Europe’s tourism industry is likely to be collateral damage, at least to an extent, in the ongoing Sino-American trade tensions. The biggest factor is the sliding yuan. In late May the euro was trading at 7.4 yuan, but now that figure has risen to around 7.93. That means that the euro has increased by 7 percent in value against the yuan in just over 70 days.
Sino-American trade tensions are also affecting the bottom line of European businesses
This won’t be catastrophic for European tourism, but it will likely slow down growth in both arrivals and spending in the coming months. European luxury retail is likely to suffer the most, as a significant portion of Chinese tourism spending in Europe comes in the form of Chinese purchases of luxury goods. For example, a weakening yuan was cited by analysts as one driver of Pandora’s recently downgraded profit forecasts.
It’s unfortunate timing given that Europe is experiencing a sort of boom in Chinese travel right now, driven by both the EU-China Tourism Year and a much more favorable exchange rate earlier this year.
The decrease in the value is the result of several major factors. The Renminbi (yuan) is a currency that both floats, like the U.S. Dollar, but also has state controls. While a weaker yuan would no doubt make China’s exports more attractive on the global market, this is likely not the main driver of the decreasing valuation of the yuan.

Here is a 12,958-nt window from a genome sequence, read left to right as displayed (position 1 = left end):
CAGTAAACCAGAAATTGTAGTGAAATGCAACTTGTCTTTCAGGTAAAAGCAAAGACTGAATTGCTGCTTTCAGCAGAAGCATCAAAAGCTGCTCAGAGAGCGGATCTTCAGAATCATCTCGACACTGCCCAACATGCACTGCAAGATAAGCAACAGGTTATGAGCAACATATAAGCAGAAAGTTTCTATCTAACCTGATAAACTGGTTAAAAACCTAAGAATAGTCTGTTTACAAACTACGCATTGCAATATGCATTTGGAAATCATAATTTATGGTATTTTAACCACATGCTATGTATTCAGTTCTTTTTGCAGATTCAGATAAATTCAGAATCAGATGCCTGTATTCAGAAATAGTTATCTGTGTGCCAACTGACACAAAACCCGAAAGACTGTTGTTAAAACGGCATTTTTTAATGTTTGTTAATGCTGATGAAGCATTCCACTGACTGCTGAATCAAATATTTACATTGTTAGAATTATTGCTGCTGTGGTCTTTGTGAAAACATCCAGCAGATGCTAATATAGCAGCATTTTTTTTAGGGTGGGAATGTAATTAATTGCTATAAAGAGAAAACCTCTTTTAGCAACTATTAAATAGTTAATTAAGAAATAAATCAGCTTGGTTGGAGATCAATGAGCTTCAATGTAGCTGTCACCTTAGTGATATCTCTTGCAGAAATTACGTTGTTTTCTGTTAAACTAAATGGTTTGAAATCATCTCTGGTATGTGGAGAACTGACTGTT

The current devaluation of the yuan was an expected result given China’s current economic anxieties
Rather, the main driver is likely China’s current economic anxiety. China’s economy is slowing down, although it’s still growing at a very brisk 6.7 percent. Another factor is China’s mounting debt, both corporate and private debt. Some analysts consider China’s massive debt levels a much bigger risk for the overall health of the Chinese economy than a trade war. With Chinese stock markets more bearish and a trade war on top of all of that, a certain level of economic anxiety (and a weaker yuan) is understandable.
It’s rather unfortunate for Europe. The European Union has done nothing to stoke a trade war with China, yet it will still bear at least some of the costs associated with the ongoing disputes. Moreover, there’s not much Europe can do in the short term (if at all) to alleviate these issues.
The good news is that yuan will likely recover, or at least hold its value. The Chinese government has little interest in letting the yuan go into free fall, as one of the state’s key long-term financial goals is turning the yuan into a reliable foreign currency reserve around the world. A weak yuan is detrimental to this goal, and an unstable yuan could be disastrous.